Michael Kenny wrote: ↑
15 Sep 2011 20:21
More Newspaper articles.
Allied Expeditionary Force
Paris, Jan 5
Field Marshal Sir Bernard L. Montgomery has been commanding the United States First and Ninth Armies and all forces north of the German bulge into Belgium for more for more than two weeks, with Lieut. Gen. Omar N. Bradley commanding forces only on the southern flank, Supreme Headquarters disclosed today.
The quick change of commands was ordered by Gen. Dwight D. Eisenhower when the German offensive threatened to split the allies in two
Colorful, confident Marshal .Montgomery personally took command in the north at midnight Dec. 20, and rushed to the front to direct the American blows that halted the German plunge toward Liége and now are hitting southward at the German salient, a field dispatch from Wes Gallagher, Associated Press correspondent, said. The British Second and Canadian First Armies already were under his direction, so Marshal Montgomery now is leading four armies. General Bradley, whose Twelfth Army Group had included the American First, Ninth and Third Armies, took the southern command, directing the Third Army’s assault northward against the German penetration. General Bradley’s new command also includes one Division of the United States Seventh Army.
Two American air groups also come under Marshal Montgomery’s command by the shift. He and General Bradley are still directly responsible to General Eisenhower.
While Mr. Gallagher said Marshal Montgomery took over on Dec. 20- 21 during the most critical stage, Gen. George C. Marshall, United States Army Chief of Staff, in Washington said the British leader assumed charge on the second night of the German offensive, which was launched Dec. 16. Supreme Headquarter's announcement said simply: When the German penetration through the Ardennes created two fronts, one substantially facing north and the other south, by instant agreement of all concerned that portion of the front facing south was placed under
command of Field Marshal Montgomery and that facing north under command of General Bradley. By this change, there still would be coordinated self-contained armies in the north and south if the Germans had won a complete break-through, it was explained.
Marshal Montgomery has raced about the front, personally giving instructions, visiting Lieut. Gen. Courtney Hodges of the First Army and Lieut. Gen. William H. Simpson of the Ninth Army and all corps commanders, fixing the northern defenses to his own tastes and planning counterblows. He was well received by American troops and officers. Some Ninth Army divisions helped oppose the German push at the start. Some British forces were thrown in as long as a week ago. It was the first time since the burst out of Normandy, when General Bradley assumed equal status with Marshal Montgomery as an Army Group Commander
that the Briton, who won a brilliant reputation in Libya, has had any sizable American forces under his direction.
Devers’ Group Not Changed
Lieut. Gen. Jacob L. Devers’ Sixth Army Group farther south, which includes the American Seventh Army and the French First Army, remained unchanged in this shuffle. The high tide of German reconquest began to recede the day after Marshal Montgomery took charge on the north. He mapped out the counterblows. He is used to planning operations in detail, leaving little to the judgment of Army commanders or other subordinates and he followed this policy in directing his enlarged command. Prime Minister Churchill, General Eisenhower and Gen. Charles de Gaulle conferred at Supreme Headquarters last Wednesday, in a session that presumably determined greater participation by the French Army on the Western Front. Mr. Churchill and General Eisenhower were said to have assured General de Gaulle that the French would be helped to form a large army. No details were disclosed officially by London or Supreme Headquarters. The German Christmas onslaught carried the gravest threat to Allied communications. By the change, putting the First and Ninth Armies under Marshal Montgomery, there still would have been a coordinated force in northern Belgium and the Netherlands even if the Germans had smashed on to the Channel. It would have been supplied through Antwerp.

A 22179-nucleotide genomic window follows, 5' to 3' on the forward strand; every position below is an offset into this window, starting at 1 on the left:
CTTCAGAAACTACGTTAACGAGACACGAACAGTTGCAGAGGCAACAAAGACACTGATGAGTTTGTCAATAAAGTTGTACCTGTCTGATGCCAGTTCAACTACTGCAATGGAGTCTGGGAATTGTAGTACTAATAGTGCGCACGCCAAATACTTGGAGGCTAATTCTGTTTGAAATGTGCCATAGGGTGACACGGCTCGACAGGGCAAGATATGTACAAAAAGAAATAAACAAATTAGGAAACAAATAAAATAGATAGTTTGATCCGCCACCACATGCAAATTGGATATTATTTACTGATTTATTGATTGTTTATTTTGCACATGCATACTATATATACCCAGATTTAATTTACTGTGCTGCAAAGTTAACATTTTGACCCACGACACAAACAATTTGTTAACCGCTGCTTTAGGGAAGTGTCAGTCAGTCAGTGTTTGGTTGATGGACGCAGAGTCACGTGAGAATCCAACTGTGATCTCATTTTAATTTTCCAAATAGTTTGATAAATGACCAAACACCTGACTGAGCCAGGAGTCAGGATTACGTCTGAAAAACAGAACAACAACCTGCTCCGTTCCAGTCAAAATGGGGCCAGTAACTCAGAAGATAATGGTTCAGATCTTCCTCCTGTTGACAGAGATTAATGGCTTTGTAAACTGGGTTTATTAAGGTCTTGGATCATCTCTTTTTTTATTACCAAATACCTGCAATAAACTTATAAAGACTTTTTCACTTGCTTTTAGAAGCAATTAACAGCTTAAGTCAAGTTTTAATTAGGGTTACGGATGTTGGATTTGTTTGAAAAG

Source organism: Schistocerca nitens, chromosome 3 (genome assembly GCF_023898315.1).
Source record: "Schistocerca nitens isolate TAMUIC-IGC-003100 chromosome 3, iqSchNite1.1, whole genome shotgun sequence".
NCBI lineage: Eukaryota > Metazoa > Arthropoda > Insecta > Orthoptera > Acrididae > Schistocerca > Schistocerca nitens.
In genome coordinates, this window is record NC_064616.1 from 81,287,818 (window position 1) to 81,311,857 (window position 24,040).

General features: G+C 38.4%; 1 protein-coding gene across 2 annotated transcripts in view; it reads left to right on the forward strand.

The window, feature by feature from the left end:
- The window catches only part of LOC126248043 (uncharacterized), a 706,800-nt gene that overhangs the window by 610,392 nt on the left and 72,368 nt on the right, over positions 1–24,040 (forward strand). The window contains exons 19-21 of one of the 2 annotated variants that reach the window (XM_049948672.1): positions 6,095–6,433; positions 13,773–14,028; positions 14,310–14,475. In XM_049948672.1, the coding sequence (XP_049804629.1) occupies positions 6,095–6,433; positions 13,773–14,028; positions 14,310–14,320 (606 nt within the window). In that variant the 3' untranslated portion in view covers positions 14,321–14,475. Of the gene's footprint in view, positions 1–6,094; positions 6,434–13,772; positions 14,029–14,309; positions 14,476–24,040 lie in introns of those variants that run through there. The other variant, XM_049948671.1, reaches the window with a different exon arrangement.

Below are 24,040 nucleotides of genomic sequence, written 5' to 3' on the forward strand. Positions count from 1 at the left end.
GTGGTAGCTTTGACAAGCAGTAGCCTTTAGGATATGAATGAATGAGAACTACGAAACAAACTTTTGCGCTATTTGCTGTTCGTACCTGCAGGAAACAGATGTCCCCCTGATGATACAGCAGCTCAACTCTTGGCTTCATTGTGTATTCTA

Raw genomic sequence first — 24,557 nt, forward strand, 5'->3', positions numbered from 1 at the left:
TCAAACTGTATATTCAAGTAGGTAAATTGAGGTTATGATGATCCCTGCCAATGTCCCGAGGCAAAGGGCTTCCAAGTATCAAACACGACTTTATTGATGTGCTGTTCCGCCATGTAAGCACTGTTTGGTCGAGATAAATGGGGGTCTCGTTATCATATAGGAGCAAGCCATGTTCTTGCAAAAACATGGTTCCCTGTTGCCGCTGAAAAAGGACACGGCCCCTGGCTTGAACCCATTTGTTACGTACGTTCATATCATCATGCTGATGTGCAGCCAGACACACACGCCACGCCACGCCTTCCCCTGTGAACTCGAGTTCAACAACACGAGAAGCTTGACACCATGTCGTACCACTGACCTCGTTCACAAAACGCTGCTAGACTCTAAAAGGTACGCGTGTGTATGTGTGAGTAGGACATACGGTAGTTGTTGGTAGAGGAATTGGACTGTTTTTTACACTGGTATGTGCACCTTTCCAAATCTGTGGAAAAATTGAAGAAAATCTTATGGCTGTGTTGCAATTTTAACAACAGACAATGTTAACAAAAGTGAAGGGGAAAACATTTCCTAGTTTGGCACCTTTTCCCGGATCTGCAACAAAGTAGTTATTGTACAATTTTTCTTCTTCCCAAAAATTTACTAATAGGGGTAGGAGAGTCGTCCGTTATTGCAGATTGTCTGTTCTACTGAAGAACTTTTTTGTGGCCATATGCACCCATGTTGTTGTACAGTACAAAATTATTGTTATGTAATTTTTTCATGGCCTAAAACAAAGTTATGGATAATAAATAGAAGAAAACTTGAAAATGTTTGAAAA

In the south the Third Army of Lieut. Gen. George S. Patton-—the only army left under General Bradley’s former command-—also was a self-contained unit, linked with General Devers’ Sixth Army Group on its flank. Had the Germans achieved complete success, General Eisenhower still would have had three self-contained forces ready to continue the fight. For the same tactical reasons, the United States Twenty-ninth and Ninth Tactical Air Commands, which supported the Ninth and First Armies, were placed under control of the British Second Tactical Air Force, which operates with Marshal Montgomery’s British-Canadian Armies. The Twenty ninth and Ninth Tactical Air Commands are two or three fighter·bomber components of the United States Ninth Tactical Air Force. The Nineteenth Tactical Air Command of the Ninth Air Force supports the United States Third Army. Marshal Montgomery had control of American Armies on the Western Front until August, when he relinquished control to General Bradley, when Americans began considerably to outnumber British forces on the Western Front. Since then small force of one or two American divisions have been under British Second Army or Canadian First Army control for short periods in cases of emergency. Some British units, particularly flame-throwers, have been working for months with American infantry and armor on the Western Front.